If you go to a place where you sit down and are served, a burger fries and iced tea will now run you over twenty bucks, unless they have a lunch special and even then, with tip, it's liable to be nineteen.  Friggin' (bottomless) glass of iced tea is now running $3.75 most places.

bytebank's picture

You see a lot of people paying with a CC for groceries, Fast Food etc. That is what keeps people going. When interest rates go up that will be game over for a lot of people.

Boca's picture

I pay for everything with a CC, 2-5% back on every dollar I spend, I do pay them off every month so no interest.  Used to be easy to make a few grand a month off CC companies by buying Visa GC and then using them to pay back the card  

Shpedly's picture

Don't kid yourself on that "cash back" shit. Virtually all of my sales are via credit card. All of those sales are marked up additional 6% to cover your "cash back". Every other credit card merchant does the same thing.

daveO's picture

In a restaurant, it's the same price, cash or credit. This means that the cash payers are suckers. They're carrying part of the CC's transaction fee. When restaurants offer me a cash discount as good or better than the CC rewards, I'll pay cash again.

LeftandRightareWrong's picture

Which cards charge less than 12-22% interest now?  Even though the banks can borrow near zero.

cbxer55's picture

Hell, vending machines where I work now accept cards. Credit or debit. And I see people sliding their card to buy a fucking can of high fructose soda water. YUCK! And sliding their card to buy junk food from machines! WTF??? Can't live without it?

Allen_H's picture

When I need the runs, I will eat out. I aint payin for that no other way.


John Law Lives's picture

Taco Cabana is the only restaurant I frequent.  They have some surprisingly healthy (and inexpensive) items on the menu.  I can fill up my gut there for under $6... and bring home leftovers.

Librarian's picture

I was never really sure whether the Taco Cabana actually existed or not.

I've never seen one while sober.

Kprime's picture

You are obviously not married.  "honey, I'm home, I brought you taco cabana left overs". lmao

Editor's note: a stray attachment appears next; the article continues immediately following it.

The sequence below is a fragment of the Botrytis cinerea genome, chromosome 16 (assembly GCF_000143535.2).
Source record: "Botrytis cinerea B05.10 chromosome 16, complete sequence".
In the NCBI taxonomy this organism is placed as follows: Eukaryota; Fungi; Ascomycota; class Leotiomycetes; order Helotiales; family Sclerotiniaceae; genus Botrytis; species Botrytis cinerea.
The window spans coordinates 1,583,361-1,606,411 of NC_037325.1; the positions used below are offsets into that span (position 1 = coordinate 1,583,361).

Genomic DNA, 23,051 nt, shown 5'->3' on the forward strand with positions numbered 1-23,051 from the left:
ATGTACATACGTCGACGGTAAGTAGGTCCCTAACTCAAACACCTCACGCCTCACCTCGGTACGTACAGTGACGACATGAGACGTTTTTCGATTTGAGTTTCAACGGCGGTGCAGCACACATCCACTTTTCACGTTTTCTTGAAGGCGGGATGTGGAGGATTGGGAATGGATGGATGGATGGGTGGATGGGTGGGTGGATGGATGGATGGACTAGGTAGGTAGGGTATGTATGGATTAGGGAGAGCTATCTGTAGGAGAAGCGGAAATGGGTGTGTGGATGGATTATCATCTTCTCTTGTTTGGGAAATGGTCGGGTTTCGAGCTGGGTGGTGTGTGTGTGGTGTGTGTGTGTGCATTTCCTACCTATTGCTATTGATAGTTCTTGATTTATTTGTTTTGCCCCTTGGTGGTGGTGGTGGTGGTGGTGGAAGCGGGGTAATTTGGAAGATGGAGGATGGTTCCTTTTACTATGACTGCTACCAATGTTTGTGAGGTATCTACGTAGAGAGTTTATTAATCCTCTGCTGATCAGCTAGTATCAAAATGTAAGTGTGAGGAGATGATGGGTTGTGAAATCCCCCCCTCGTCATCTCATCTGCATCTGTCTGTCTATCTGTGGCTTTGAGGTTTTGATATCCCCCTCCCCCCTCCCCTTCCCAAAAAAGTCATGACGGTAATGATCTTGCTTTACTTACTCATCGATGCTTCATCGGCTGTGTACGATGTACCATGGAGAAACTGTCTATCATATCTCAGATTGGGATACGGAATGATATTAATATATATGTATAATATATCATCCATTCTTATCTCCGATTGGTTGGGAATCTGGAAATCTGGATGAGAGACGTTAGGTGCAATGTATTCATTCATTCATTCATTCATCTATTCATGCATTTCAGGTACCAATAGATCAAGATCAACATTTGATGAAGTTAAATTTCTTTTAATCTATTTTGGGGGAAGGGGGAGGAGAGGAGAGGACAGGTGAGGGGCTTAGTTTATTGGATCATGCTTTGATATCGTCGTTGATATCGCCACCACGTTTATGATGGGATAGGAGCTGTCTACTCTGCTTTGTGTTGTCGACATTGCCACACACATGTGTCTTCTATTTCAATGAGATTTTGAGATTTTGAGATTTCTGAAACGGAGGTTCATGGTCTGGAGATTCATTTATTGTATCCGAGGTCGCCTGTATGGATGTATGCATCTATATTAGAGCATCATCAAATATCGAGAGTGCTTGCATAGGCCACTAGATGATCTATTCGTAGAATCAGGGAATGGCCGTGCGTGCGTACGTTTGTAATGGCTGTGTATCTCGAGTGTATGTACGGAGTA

Publicus's picture

It's the deportations having an effect at last.

Vimes's picture

Hahaha... McDonald's a restaurant ....hahaha


Hahaha.... Americanos!!! Hahahha

Wahooo's picture

Don't tell my son that. He wastes every fucking dime he has eating out.

CRM114's picture

Tyler, it shouldn't be too difficult to replot all the graphs against real inflation and real wages.

Best I can figure it, real inflation has averaged 5% per year, real wages have risen by 2.1% per year (hourly wage up 2.1%, average hours static at 34.5), both since mid 2010. 

Thus the spending increase decline is obviously caused by people simply having less disposable income (adjusted for inflation). People are losing disposable income at 3% per year. We would therefore expect restaurant spending to increase by 2% per year, as it has, which is a real decline of 3% per year allowing for real inflation. Nobody has changed their eating preferences, but they simply have less to spend. The 3% foot traffic drop simply confirms the 3% less disposable income.

Furthermore, it should be obvious that there is nothing the restaurant industry can do to stop the decline until wages start to increase faster than inflation, of which there is basically f#ck all chance.

Incidentally, the hard stats of wages and restaurant sales and foot traffic do provide further evidence that the shadowstats figure of real inflation being 5% per year is correct.

gregga777's picture

Well, you just know that the American Business School graduates running American CONporations are not about to increase wages.  They'll just outsource even more work to the Peoples Republic of China, India, Vietnam, Bangladesh or some other up and coming slave labor mecca.  They'll all give themselves huge year end bonuses for having come up with such great solutions.  Then they'll sit around trying to figure out to word their next quarterly reports to take into account their falling revenues and profits due to more working age Americans being out of work.